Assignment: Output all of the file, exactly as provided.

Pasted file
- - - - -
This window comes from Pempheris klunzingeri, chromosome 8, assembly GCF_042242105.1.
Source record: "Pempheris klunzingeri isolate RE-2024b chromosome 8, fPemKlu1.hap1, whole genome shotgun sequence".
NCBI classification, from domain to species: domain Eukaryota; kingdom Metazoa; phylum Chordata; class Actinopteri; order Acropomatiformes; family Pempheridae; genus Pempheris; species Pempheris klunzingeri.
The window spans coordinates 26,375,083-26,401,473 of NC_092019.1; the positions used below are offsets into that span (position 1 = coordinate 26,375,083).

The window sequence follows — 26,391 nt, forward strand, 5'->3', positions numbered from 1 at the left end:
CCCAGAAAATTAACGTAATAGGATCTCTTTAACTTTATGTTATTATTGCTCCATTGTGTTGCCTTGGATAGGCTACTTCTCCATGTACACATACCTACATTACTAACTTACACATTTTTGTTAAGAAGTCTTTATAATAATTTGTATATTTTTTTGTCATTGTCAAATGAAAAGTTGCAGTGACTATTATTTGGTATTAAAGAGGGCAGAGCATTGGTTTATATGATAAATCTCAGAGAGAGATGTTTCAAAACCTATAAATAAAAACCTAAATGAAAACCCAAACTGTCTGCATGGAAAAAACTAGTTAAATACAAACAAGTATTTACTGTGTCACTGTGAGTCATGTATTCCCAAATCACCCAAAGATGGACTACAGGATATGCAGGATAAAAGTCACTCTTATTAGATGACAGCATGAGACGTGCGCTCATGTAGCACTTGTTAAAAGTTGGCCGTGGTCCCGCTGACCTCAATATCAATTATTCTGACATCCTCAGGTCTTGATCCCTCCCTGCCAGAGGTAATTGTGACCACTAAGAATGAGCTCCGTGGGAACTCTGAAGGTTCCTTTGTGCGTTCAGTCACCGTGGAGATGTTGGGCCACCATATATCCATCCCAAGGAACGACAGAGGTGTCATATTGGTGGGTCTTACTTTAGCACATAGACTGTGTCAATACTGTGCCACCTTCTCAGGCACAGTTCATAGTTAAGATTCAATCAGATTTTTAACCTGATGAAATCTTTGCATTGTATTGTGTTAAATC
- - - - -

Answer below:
This window comes from Pempheris klunzingeri, chromosome 8, assembly GCF_042242105.1.
Source record: "Pempheris klunzingeri isolate RE-2024b chromosome 8, fPemKlu1.hap1, whole genome shotgun sequence".
NCBI classification, from domain to species: domain Eukaryota; kingdom Metazoa; phylum Chordata; class Actinopteri; order Acropomatiformes; family Pempheridae; genus Pempheris; species Pempheris klunzingeri.
The window spans coordinates 26,375,083-26,401,473 of NC_092019.1; the positions used below are offsets into that span (position 1 = coordinate 26,375,083).

The window sequence follows — 26,391 nt, forward strand, 5'->3', positions numbered from 1 at the left end:
CCCAGAAAATTAACGTAATAGGATCTCTTTAACTTTATGTTATTATTGCTCCATTGTGTTGCCTTGGATAGGCTACTTCTCCATGTACACATACCTACATTACTAACTTACACATTTTTGTTAAGAAGTCTTTATAATAATTTGTATATTTTTTTGTCATTGTCAAATGAAAAGTTGCAGTGACTATTATTTGGTATTAAAGAGGGCAGAGCATTGGTTTATATGATAAATCTCAGAGAGAGATGTTTCAAAACCTATAAATAAAAACCTAAATGAAAACCCAAACTGTCTGCATGGAAAAAACTAGTTAAATACAAACAAGTATTTACTGTGTCACTGTGAGTCATGTATTCCCAAATCACCCAAAGATGGACTACAGGATATGCAGGATAAAAGTCACTCTTATTAGATGACAGCATGAGACGTGCGCTCATGTAGCACTTGTTAAAAGTTGGCCGTGGTCCCGCTGACCTCAATATCAATTATTCTGACATCCTCAGGTCTTGATCCCTCCCTGCCAGAGGTAATTGTGACCACTAAGAATGAGCTCCGTGGGAACTCTGAAGGTTCCTTTGTGCGTTCAGTCACCGTGGAGATGTTGGGCCACCATATATCCATCCCAAGGAACGACAGAGGTGTCATATTGGTGGGTCTTACTTTAGCACATAGACTGTGTCAATACTGTGCCACCTTCTCAGGCACAGTTCATAGTTAAGATTCAATCAGATTTTTAACCTGATGAAATCTTTGCATTGTATTGTGTTAAATC